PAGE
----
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  #1366  
Old 11th January 2017
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Re: Communal Dragonfly, Butterfly and Insect photo thread

Great eye detail.
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  #1367  
Old 12th January 2017
Harold Gough Harold Gough is offline
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Re: Communal Dragonfly, Butterfly and Insect photo thread

Unexpected Barkfly

Yesterday I was trying to stir up some of the mothflies in my compost bin. If I thump the side of the plastic bin it gets some of them airborne. One or two may settle on the rim, where photographic options are best. Most fly out and away.

I saw where one of these went. I was one of the darker ones and it settlesdon the adjacent greenhouse glass at a handy height for some shots. Only when I got it framed and focused did I realise that it was my first ever winged psocopteran, a Barkfly.

I got three images, I didn't shoot a stereo pair but a couple are enough to differentiate the insect a bit more from the background than any single frame. The green in the background and foreground is algae on the surface of the glass.

EM-1, x2 TC (4/3) Olympus 4/3 50mm f2 at f11 (f22 effective), Raynox MSN-202 supplementary, twin flash, hand-held.

The images have been cropped for composition. The stereo is crosseye.

Harold



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  #1368  
Old 12th January 2017
Harold Gough Harold Gough is offline
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Re: Communal Dragonfly, Butterfly and Insect photo thread

Quote:
Originally Posted by alfbranch View Post
Nice surprise.

What is the working distance with that set up. I can understand the problems with angles mate.

Can you show a shot of that rig.
Here are all the details, which I have just posted elsewhere:

This is the setup used on my EM-1 with the Raynox MSN 25 diopter supplementary on the 4/3 50mm f2 for extreme macro. It is shown with maximum extension of the lens to closest working distance, which normally gives FOV 35mm wide on m4/3. The x2 matched TC makes that 17.5mm and the Raynox makes that 5mm at a working distance of about 20mm.

Using a x1.4 TC gives FOV ca 7mm and withough a TC FOV is 10mm. The working distance at a given magnification is the same without TC or with either.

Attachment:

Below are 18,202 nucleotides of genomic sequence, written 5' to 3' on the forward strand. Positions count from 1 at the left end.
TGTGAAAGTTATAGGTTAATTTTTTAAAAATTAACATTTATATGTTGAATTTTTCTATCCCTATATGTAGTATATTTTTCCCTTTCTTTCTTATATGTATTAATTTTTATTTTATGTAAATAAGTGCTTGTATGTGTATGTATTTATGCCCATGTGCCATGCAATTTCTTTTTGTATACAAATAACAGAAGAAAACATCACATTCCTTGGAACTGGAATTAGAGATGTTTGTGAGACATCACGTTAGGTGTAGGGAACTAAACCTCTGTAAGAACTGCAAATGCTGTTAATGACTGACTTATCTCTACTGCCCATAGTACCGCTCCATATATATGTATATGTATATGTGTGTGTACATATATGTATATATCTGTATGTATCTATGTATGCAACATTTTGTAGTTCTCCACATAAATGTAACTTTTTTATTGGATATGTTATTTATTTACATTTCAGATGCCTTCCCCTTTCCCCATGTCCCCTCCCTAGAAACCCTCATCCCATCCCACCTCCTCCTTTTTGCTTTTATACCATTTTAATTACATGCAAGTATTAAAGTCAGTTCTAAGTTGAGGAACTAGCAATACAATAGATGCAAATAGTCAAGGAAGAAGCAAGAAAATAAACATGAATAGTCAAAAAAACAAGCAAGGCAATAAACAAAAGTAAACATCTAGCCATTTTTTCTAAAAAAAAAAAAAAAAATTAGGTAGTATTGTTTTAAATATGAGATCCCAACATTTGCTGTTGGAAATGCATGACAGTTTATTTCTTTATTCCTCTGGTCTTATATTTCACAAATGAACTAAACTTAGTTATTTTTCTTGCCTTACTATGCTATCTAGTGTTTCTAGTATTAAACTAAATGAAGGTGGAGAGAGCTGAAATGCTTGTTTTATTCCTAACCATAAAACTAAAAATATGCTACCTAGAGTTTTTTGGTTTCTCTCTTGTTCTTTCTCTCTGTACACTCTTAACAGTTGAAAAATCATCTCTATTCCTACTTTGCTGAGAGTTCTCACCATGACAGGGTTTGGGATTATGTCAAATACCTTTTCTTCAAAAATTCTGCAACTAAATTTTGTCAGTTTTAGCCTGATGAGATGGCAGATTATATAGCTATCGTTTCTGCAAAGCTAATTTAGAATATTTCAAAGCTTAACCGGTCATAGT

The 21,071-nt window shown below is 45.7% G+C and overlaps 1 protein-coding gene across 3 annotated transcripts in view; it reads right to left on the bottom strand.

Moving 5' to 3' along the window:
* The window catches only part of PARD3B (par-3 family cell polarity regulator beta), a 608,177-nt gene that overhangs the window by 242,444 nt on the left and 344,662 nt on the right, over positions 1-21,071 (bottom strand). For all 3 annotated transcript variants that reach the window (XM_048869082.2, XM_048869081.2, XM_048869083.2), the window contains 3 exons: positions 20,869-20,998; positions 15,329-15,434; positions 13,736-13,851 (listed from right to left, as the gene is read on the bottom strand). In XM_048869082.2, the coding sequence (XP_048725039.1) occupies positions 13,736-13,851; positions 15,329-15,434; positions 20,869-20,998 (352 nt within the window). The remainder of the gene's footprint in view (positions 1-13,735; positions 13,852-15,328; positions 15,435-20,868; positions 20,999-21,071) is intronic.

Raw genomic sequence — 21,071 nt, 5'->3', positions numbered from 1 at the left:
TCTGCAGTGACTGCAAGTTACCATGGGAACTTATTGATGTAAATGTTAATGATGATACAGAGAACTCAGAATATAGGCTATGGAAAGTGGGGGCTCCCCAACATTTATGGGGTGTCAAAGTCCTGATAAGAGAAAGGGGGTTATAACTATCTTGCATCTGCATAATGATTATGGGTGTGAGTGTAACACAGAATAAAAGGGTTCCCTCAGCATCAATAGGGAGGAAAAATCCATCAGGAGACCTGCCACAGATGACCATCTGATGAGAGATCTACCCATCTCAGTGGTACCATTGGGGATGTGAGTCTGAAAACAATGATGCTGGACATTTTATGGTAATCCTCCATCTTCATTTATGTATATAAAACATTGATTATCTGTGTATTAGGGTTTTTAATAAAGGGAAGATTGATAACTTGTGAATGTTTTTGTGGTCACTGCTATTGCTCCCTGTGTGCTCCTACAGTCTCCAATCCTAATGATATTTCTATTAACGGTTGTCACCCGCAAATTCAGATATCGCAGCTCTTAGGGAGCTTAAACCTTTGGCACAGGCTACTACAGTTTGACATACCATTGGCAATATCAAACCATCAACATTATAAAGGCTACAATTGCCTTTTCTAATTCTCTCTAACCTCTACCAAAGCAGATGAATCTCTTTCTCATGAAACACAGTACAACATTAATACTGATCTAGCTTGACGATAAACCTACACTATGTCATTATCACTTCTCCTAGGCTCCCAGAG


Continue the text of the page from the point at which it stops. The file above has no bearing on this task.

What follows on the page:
The components, from left to right:

Olympus 4/3 adapter MMF-2*, Olympus Digital 4/3 2x Teleconverter EC-20, Olympus Digital 4/3 50mm f2 1:2 macro, adapter to attach MSN (37mm thread), Raynox MSN-202 macro converter (37mm rear thread).

My recent macro shots in Macro World were taken with versions of this setup.

I have not shown the camera or flash as the flash units, up to three, are all off camera, and this setup would also work with flash on the hot shoe (not my choice except when unavoidable).



Harold
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  #1369  
Old 12th January 2017
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Re: Communal Dragonfly, Butterfly and Insect photo thread

Thanks Harold for the info on the 50mm do you have a shot of your flash set.

Nice barkfly shots those are not easy to shoot but I have shot them several times.

Barkfly by Alf Branch, on Flickr

Loensia-fasciata-2 by Alf Branch, on Flickr

Bark-Fly by Alf Branch, on Flickr
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  #1370  
Old 12th January 2017
Harold Gough Harold Gough is offline
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Re: Communal Dragonfly, Butterfly and Insect photo thread

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Originally Posted by alfbranch View Post
Thanks Harold for the info on the 50mm do you have a shot of your flash set.

Nice barkfly shots those are not easy to shoot but I have shot them several times.
Alf,

Thanks. I wouldn't know how difficult they are, never having had the opportunity before. You did a good job with them.

I have no shots of my flash setup as it does not exist as such. I have an FL-36R on an L-bracket and a ball and socket joint. I also use at least one FL-300R, often held in my lens-supporting hand, mostly two, where I can, deployed on stands:

http://www.harrisoncameras.co.uk/pd/...Fbgy0wod_MYKJw

When it helps, on soft ground, I can elevate the 300Rs on monopods:

http://www.fredmiranda.com/forum/top...20/25#13284355

An FL-LM2 on the hot shoe (light switched off in menu) controls them all.

All units are diffused. I have a kit box on the 35R and a double layer of white rubber foam of the 300Rs.

Springtail shots to come tomorrow.

Harold
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  #1371  
Old 13th January 2017
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Re: Communal Dragonfly, Butterfly and Insect photo thread

Thanks for the info Harold it is interesting to find out how others work and hopefully learn something.

Here are some shots from late November 2016. These were with my E-M5II 60 mm f2.8 and tubes plus Raynox and my usual Nissin Di466 flash


Here is a tiny juvenile (I think) springtail



​​tiny springtail 1 by Alf Branch, on Flickr


tiny springtail 2 by Alf Branch, on Flickr


Here is a small spider


Small spider by Alf Branch, on Flickr


And finally a Mite


Mite by Alf Branch, on Flickr
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  #1372  
Old 13th January 2017
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Re: Communal Dragonfly, Butterfly and Insect photo thread

A couple more springtails


Katiannidae by Alf Branch, on Flickr


Stopped for a snack by Alf Branch, on Flickr
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  #1373  
Old 13th January 2017
Harold Gough Harold Gough is offline
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Re: Communal Dragonfly, Butterfly and Insect photo thread

Dicyrtoma fusca

This species is in a genus related to Dicyrtomina. Macroscopically, it lacks the black, zipper-like markings dorsally on the posterior of the abdomen and has more diffuse colouration.